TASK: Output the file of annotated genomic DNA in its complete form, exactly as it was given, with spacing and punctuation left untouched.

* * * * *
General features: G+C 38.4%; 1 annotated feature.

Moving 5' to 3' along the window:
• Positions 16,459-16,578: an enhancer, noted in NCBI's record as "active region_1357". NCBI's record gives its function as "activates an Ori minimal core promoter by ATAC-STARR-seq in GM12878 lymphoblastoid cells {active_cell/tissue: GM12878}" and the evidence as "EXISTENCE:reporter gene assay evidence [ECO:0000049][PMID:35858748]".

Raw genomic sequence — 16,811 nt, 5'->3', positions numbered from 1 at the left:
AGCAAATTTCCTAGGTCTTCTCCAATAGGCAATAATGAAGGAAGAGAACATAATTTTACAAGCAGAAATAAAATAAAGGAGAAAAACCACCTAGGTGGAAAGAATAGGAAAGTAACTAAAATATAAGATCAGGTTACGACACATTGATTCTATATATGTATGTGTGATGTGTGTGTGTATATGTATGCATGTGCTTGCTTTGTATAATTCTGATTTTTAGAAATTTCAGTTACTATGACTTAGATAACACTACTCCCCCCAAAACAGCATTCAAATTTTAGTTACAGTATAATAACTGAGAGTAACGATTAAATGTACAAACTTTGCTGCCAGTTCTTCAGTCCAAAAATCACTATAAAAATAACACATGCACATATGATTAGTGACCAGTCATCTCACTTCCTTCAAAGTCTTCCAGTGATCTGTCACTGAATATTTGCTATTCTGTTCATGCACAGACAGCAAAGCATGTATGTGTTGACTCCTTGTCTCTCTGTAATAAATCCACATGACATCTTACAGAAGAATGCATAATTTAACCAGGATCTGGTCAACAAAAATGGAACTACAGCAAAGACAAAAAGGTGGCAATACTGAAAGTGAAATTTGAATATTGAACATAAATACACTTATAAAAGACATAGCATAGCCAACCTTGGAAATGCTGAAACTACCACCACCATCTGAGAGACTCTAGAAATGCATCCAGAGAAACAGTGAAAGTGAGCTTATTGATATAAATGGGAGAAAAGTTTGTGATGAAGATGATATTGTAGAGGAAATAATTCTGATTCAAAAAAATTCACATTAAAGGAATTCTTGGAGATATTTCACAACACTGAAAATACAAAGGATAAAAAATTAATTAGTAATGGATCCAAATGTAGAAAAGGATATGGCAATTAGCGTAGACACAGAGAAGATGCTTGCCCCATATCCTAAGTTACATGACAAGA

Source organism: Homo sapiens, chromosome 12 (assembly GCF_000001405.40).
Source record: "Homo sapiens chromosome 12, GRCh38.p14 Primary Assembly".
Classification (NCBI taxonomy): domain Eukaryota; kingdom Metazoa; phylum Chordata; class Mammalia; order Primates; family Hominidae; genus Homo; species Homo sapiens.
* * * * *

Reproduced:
General features: G+C 38.4%; 1 annotated feature.

Moving 5' to 3' along the window:
• Positions 16,459-16,578: an enhancer, noted in NCBI's record as "active region_1357". NCBI's record gives its function as "activates an Ori minimal core promoter by ATAC-STARR-seq in GM12878 lymphoblastoid cells {active_cell/tissue: GM12878}" and the evidence as "EXISTENCE:reporter gene assay evidence [ECO:0000049][PMID:35858748]".

Raw genomic sequence — 16,811 nt, 5'->3', positions numbered from 1 at the left:
AGCAAATTTCCTAGGTCTTCTCCAATAGGCAATAATGAAGGAAGAGAACATAATTTTACAAGCAGAAATAAAATAAAGGAGAAAAACCACCTAGGTGGAAAGAATAGGAAAGTAACTAAAATATAAGATCAGGTTACGACACATTGATTCTATATATGTATGTGTGATGTGTGTGTGTATATGTATGCATGTGCTTGCTTTGTATAATTCTGATTTTTAGAAATTTCAGTTACTATGACTTAGATAACACTACTCCCCCCAAAACAGCATTCAAATTTTAGTTACAGTATAATAACTGAGAGTAACGATTAAATGTACAAACTTTGCTGCCAGTTCTTCAGTCCAAAAATCACTATAAAAATAACACATGCACATATGATTAGTGACCAGTCATCTCACTTCCTTCAAAGTCTTCCAGTGATCTGTCACTGAATATTTGCTATTCTGTTCATGCACAGACAGCAAAGCATGTATGTGTTGACTCCTTGTCTCTCTGTAATAAATCCACATGACATCTTACAGAAGAATGCATAATTTAACCAGGATCTGGTCAACAAAAATGGAACTACAGCAAAGACAAAAAGGTGGCAATACTGAAAGTGAAATTTGAATATTGAACATAAATACACTTATAAAAGACATAGCATAGCCAACCTTGGAAATGCTGAAACTACCACCACCATCTGAGAGACTCTAGAAATGCATCCAGAGAAACAGTGAAAGTGAGCTTATTGATATAAATGGGAGAAAAGTTTGTGATGAAGATGATATTGTAGAGGAAATAATTCTGATTCAAAAAAATTCACATTAAAGGAATTCTTGGAGATATTTCACAACACTGAAAATACAAAGGATAAAAAATTAATTAGTAATGGATCCAAATGTAGAAAAGGATATGGCAATTAGCGTAGACACAGAGAAGATGCTTGCCCCATATCCTAAGTTACATGACAAGA

Source organism: Homo sapiens, chromosome 12 (assembly GCF_000001405.40).
Source record: "Homo sapiens chromosome 12, GRCh38.p14 Primary Assembly".
Classification (NCBI taxonomy): domain Eukaryota; kingdom Metazoa; phylum Chordata; class Mammalia; order Primates; family Hominidae; genus Homo; species Homo sapiens.